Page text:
The audience heard the famous story in Gulag Archipelago by Solzhenitsyn about clapping and no one able to stop clapping after a Stalin speech.  Also told was the phone call Shostakovich receives from Stalin as told by Julian Barnes. Composes 1st Violin Concerto possibly in 1951. Not performed until 1955. Criticised by the party for its ‘gloomy, introverted psychological outlook.’

• Extract from Violin Concerto
The evening ended with the second movement of the tenth Symphony.

Peter Curbishley

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Shostakovich

Tonight’s presentation will be on the music of the great Russian Composer, Shostakovich.  7:30 as usual.

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Earth, Air, Fire and Water

This was the title of the last presentation to the Society by Jon Hampton and it featured music based on these Greek elements.  Before all, there was chaos and we started with an excerpt from Haydn’s Creation which for its time, was harmonically daring.  Next were some songs by Finzi and then an unlikely titled piece by Martinu – Thunderbolt P47 a near relative of which is shown here at the Chalke Valley History Festival.   This was followed by Bantock’s Sea  Reivers.  Bantock is not often heard now but he was influential in the founding of the Birmingham Symphony Orchestra and both Elgar and Sibelius dedicated pieces to him.

Poulenc’s Un Soir de neige followed and then the lively Ritual fire Dance by Manuel de Falla – a piece where the ending never quite seems to come.  More Haydn – this time a movement entitled Earthquake from the Last seven Words of our Saviour on the Cross.

Possibly the loudest work in the classical repertoire is the Icelandic composer Leif’s Heklar.  This is a musical depiction of the eruption of a volcano by this name which Leif witnessed.  Leif studied in Germany and was responsible for organizing the first orchestral concerts in his home country.

The Russian composer Lyadov is not often heard nowadays.  He taught at St Petersburg and one of his pupils was Prokofiev.  We heard his The Enchanted Lake.

Bruckner’s Abendzauber followed which was composed in 1878 and not performed in his lifetime.  It was a popular piece in Austria after the First World War but is seldom heard now.  We then heard Messiaen’s Fetes and a piece by Klami just called BF3.  Weber’s Ocean thy Mighty Monster was followed by Frank Bridge’s Seafoam.  The evening concluded with Britten’s Storm  from Peter Grimes.

This was an entertaining evening with the chance to hear some unfamiliar pieces around the central theme.  The audience were grateful for the time Jon Hampton  put into selecting the works and compiling the programme.

Peter Curbishley


Next meeting on Monday 19 March and will feature the Russian composer Shostakovich.  There will be a few slides of Leningrad taken when the composer was still living there.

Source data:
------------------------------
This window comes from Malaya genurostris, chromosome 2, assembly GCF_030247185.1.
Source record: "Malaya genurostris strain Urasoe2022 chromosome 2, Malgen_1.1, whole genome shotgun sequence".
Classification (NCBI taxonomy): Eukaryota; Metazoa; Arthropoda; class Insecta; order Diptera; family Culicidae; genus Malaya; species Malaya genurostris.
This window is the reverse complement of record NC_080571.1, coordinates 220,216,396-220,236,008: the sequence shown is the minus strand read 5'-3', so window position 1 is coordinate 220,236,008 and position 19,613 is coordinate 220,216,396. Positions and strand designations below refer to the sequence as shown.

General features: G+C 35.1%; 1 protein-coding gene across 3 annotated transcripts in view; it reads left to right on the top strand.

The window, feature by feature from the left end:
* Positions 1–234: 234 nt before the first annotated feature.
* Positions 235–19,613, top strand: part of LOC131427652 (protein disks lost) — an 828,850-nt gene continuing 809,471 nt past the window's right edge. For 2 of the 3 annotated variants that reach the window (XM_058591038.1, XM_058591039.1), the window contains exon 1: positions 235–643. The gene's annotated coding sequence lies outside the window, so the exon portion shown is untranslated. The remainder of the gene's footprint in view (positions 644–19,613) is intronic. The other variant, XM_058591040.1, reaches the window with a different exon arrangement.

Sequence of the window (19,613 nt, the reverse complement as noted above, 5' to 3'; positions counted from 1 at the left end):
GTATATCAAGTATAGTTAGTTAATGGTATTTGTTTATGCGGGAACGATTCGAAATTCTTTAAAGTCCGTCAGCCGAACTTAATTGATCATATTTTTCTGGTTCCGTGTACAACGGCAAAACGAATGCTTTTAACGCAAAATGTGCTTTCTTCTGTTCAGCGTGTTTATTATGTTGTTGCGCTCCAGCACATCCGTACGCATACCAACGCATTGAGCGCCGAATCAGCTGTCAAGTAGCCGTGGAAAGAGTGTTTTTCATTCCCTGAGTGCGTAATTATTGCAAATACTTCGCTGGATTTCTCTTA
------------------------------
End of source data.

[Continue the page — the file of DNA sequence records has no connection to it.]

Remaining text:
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Next meeting – March

Next meeting

The next meeting of Salisbury Recorded Music Society will be held tonight, Monday 5th March 2018 at 7.30pm in the usual venue when Jon Hampton will present: “Earth, Air, Fire and Water – An exploration of how the elements have inspired composers from Haydn to Mahler and beyond.”

Hope to see you there.  Free parking and £3 to non-members

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Bach and the Leipzig cantatas

This was the title of a presentation by Tim Rowe at the Society’s last meeting where he played a selection of the cantatas composed by JS Bach during his time in Leipzig.  He was Kantor at the Thomas church.

Born in Eisenach in 1685, Bach had a difficult childhood being orphaned by the age of 10 and spent his early years living with one of his brothers.

Tim explained that despite his enormous output and his amazing genius, very little in fact is known about him as a person.  Almost no letters survive and there is no contemporary biography.  There is even some doubt about what he looked like.

Focusing on the Leipzig years, upon being appointed, Bach set about composing music for the full Lutheran liturgical year.  This was an enormous task.  Tim provided a circular calendar explaining the timetable for the various cantatas.  They were produced in an almost production line process, starting on a Monday, finished by Thursday, copied on Friday, rehearsed on Saturday and then performed on Sunday.

The performances were quite unlike the concert halls of today.  There was considerable noise and confusion as people and animals came and went.  Churches would employ a whipper to keep control of the dogs.  Services lasted hours.  People were segregated according to class.  It’s a wonder in all the confusion that he music was heard at all.